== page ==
– So, the cooperation with the Ukrainian Church is significantly broader and better…
– One of Orthodox priests of the Patriarchate of Moscow said once that what unites us is the Eucharist and the saints. Because nobody will deny holiness of John Paul II, for example. What is also interesting, in Kiev there are relics of St. Stanislaw the Bishop and Martyr. Fr. Piotr, the parish priest of the Orthodox parish church of St. Peter and Paul of the Patriarchate of Kiev, asked us for help in gaining them. In his parish many men named Stanislaw had lived, among whom there was a deputy who funded the icon of St. Satanislaw as a votive gift for miraculous healing and who really wanted to gain the relics of the saint. We helped Fr. Piotr to write a letter to cardinal Stanislaw Dziwisz. The cardinal agreed to give a small part of the relics of St. Stanislaw at Wawel and they were brought to the Church of St. Peter and Paul in Kiev. The developing cult of St. Stanislaw the Bishop and Martyr unites our Churches. I remember when I made a pilgrimage to Budslaw in Belarus in 2005, and I saw an orthodox and catholic churches situated opposite each other in a small town. I asked an elderly woman what relations between the Catholics and the Orthodox were like here. She answered wisely: they are the same as the relations of the Orthodox among themselves and the Catholics among themselves.
– At one moment in Your Dominican ministry there appeared a necessity of being in a new social situation of Ukraine.
– Our role is not dealing with a widely understood politics, but serving to people in every situation because God redeems the man in his history. Sometimes this history is extremely complicated and painful. I will admit that it was a great experience for us to be in the centre of the recent events in Ukraine. Only sometimes what can be done is to express one’s love to another man and show spiritual support. Majdan was buzzing. I often went there to say rosary prayer.
– In the place where on 20 February gunshots were fired, people were killed…..
– Yes, near me a man fell down, being fatally wounded by a sniper. Only a few seconds earlier I had been in his place. At one moment I went a few steps away because my co-brother called me. A man was killed. He was 39. He was an outsider, good man who brought warm clothes, transported the wounded to hospital. He was shot in the eyes of his wife. I am aware that I should pray for him and everybody killed. At that time I went to church and I celebrated the Holy Mass for him. Every day for a few days I used to go to the same place to say the rosary prayer.
– The whole Christian world saw how the rosary reached to Majdan. The rosary prayer impressed many people…
– It was unusual what was done by the Greek-Catholic priest Petro Kobal. He brought to Majdan 700 thousand rosaries which were later given away by volunteers. I also joined the action. The rosary prayer has an unusual power. It is proven by the victory over the Turkish at Lepanto in 1571, assigned to the rosary prayer. Many regimes subdued to the Rosary. Like in 1955, when thanks to the rosary prayer many thousand people, the Soviets stopped the occupation in Austria, and from the rational point of view nothing like that was going to happen. It was similar with the rosary miracle on the Philippines in 1986. – The collapse of the despotic government of president Marcos. In fact in Kiev people started to pray, convert only after the first people were killed. Certainly, earlier there was also a prayer. Every hour Greek-Catholic or Orthodox priests appeared there. One could see great presence and help of Our Lady. On Majdan a Pallottine priest was asked to arrive with a figure of Our Lady from Fatima. It was sanctified and placed in a tent of a field chapel. During an invasion, a few minutes before the tent was burned, it had been taken away from there and placed on a stage. In the church of St. Alexander where we celebrate the Holy Mass, there was a military hospital. We accommodated people here. They were from Donieck, Lugansk, Odessa and Kremlin. They converted. In churches there were vigil prayers in which I also participated. Spiritual support was enormous. The church became hospital and a therapeutic surgery, a canteen and a dormitory. People were sleeping among benches. They were experiencing it in a strong way. They thought that they were unworthy to sleep in the church. Especially non-believers thought so.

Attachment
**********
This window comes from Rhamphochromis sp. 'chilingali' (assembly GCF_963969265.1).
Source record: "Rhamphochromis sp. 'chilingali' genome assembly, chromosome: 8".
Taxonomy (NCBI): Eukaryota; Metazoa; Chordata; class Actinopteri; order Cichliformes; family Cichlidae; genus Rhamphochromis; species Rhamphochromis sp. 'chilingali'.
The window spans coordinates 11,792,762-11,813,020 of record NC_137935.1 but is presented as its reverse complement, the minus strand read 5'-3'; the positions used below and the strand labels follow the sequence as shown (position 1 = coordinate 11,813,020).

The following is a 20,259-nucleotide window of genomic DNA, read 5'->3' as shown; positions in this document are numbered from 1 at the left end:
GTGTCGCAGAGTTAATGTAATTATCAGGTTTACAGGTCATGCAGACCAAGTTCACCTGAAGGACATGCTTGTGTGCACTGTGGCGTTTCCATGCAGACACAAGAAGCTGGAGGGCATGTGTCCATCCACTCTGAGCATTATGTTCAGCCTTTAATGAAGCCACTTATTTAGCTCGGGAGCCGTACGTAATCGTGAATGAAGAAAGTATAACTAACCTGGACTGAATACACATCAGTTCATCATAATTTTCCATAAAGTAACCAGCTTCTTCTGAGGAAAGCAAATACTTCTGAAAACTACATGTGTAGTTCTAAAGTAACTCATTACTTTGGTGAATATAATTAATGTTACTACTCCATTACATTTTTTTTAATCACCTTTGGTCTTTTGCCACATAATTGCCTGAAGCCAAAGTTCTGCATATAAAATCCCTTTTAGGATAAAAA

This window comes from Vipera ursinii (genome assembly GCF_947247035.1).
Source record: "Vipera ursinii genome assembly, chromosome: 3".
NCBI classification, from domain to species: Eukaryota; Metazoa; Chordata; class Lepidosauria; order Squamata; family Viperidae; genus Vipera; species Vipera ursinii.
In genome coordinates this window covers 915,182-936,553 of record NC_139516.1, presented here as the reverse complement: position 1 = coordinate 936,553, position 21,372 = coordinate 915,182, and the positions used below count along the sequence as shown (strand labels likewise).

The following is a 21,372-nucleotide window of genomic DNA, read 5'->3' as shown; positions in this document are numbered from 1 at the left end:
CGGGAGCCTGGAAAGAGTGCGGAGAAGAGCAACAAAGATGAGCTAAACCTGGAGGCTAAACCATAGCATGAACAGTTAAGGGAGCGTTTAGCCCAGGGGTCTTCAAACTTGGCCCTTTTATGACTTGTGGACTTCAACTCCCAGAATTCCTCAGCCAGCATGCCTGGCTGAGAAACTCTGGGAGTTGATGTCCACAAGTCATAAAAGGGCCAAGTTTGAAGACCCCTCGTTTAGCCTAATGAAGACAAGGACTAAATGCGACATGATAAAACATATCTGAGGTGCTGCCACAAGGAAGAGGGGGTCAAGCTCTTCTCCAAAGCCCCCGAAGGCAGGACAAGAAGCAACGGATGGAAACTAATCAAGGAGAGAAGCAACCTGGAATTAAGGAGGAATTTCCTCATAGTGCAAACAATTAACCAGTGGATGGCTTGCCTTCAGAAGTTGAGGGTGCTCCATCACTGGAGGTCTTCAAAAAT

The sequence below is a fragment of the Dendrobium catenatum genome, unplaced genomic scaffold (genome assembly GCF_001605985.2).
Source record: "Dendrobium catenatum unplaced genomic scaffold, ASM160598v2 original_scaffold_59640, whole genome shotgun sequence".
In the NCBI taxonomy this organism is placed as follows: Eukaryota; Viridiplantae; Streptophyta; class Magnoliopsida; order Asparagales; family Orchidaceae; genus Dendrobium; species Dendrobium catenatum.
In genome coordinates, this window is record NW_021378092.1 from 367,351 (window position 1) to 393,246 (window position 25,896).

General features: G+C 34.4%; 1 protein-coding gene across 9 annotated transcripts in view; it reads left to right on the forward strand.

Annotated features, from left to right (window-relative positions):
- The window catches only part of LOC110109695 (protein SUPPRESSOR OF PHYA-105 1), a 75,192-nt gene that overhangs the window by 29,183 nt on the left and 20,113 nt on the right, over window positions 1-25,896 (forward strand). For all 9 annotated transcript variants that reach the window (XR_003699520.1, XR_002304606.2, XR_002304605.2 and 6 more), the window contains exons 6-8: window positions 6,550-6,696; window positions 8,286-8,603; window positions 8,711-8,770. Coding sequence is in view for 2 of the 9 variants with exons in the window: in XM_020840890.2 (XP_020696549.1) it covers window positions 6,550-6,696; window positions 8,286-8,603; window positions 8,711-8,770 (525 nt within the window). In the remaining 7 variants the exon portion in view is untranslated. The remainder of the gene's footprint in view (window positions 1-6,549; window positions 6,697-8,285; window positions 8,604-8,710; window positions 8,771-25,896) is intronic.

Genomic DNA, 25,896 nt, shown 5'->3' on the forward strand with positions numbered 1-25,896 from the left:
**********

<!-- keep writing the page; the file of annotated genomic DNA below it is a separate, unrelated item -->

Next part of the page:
– What does such a historical experience give to a priest?
– First of all, it gives a belief about fragility of life and a necessity of continuous care about eternal life. What happened and happens in Ukraine moved something in people, who have lived in awareness so far that nothing depends on them. Communism destroyed people very much and made them insensitive to evil. Now the desire of Christian values and life in the truth return to many of them. There appears the sense of responsibility for the common welfare and the mutual solidarity. Many Ukrainians realized the fact that changes must be begun from oneself. So, in fact it was possibly easily to become a hero on Majdan. One could only be on the line of a shot of a sniper. Whereas it is an extremely complicated and long process to undertake the everyday effort of conversion and free oneself from the feeling of hatred and willingness of revenge. But with God’s grace it is possible. I personally think about the life motto of blessed Fr. Jerzy Popieluszko from the Letter to Romans: ‘Do not let the evil overcome you, but win evil with the good!’.